Wood-fired Stoneware by Jan Goodland-Metz
McKillop Library's "Hidden Talents"
series is continuing with wood-fired stoneware by Jan Goodland-Metz, art director of publications at Salve Regina University. The exhibit, currently in the library foyer display cases, is the fourth in a series introduced to highlight the varied talents of the university's faculty and staff.
On view are vases, teapots, cups, ornate bowls, plates and useful objects. The surfaces range from flat to glossy, some with leaf imprints, grooves or pristinely smooth textures.
Wood-fired pottery is a high fire ceramic technique taking the reducing atmosphere of the kiln to upwards of 2400° F. Chinese, Korean and Japanese potters of a thousand years ago had already perfected this process. Their kilns known as Noborigamas, or multi-chambered kilns, and Anagamas, or single chambered kilns, took two to seven days or more to fire and then the same amount of time to cool before they were opened.
During the firing of a wood burning kiln, teams of potters work around the clock to slowly stoke the kiln and raise the temperature in increments over hours so as to keep from cracking the pottery and the shelves with sudden increases in temperature. Various woods have differing heat capacities and ash qualities that are used at certain times during the firing depending on these attributes.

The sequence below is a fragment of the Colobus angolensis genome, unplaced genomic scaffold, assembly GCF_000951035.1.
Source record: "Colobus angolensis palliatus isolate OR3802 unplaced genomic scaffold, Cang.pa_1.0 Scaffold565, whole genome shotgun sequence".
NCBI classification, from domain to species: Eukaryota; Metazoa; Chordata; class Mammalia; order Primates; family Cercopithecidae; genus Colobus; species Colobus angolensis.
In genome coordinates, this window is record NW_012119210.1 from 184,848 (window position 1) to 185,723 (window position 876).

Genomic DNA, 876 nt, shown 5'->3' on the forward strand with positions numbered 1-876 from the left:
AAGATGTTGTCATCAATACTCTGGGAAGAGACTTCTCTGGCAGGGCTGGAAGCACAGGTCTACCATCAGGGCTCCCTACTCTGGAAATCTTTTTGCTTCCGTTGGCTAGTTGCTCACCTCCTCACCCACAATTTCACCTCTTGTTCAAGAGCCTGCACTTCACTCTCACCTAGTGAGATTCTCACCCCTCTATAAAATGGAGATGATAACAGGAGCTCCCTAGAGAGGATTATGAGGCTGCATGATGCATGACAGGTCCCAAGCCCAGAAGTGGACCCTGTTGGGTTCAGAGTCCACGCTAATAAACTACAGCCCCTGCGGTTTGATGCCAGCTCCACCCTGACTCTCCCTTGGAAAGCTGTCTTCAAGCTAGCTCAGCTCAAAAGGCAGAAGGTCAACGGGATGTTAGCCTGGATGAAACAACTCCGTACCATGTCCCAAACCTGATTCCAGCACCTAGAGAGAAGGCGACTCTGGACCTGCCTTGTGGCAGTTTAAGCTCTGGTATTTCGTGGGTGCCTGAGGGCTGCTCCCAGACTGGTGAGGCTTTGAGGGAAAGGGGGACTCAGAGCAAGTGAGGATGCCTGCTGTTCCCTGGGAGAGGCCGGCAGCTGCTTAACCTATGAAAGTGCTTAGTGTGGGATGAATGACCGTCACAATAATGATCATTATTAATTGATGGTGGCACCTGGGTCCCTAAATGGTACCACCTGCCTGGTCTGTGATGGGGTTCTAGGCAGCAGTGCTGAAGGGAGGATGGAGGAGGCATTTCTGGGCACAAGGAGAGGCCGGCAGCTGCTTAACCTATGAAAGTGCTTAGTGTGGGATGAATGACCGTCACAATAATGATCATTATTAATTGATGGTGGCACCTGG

There are no knobs and dials. It is a process where the potter learns how to read the flame, the weather, and moisture levels in the air. Also the compactness of the stack of the wares and the thickness of the pieces will affect how the kiln fires and how the potter should be stoking the kiln.
Jan Goodland-Metz earned a BFA from Kent State University and has studied at the American University in Paris, Hiram College, and Salve Regina University. Jan works with Mika Seeger in Tiverton firing the ceramic pieces for murals that are permanently displayed in Rhode Island at Providence's Kennedy Plaza, India Point Park, and Narragansett Beach.
For more information about McKillop Library's Hidden Talents series, contact Lisa Underhill, library technical services specialist, at 401-341-2290 (email: firstname.lastname@example.org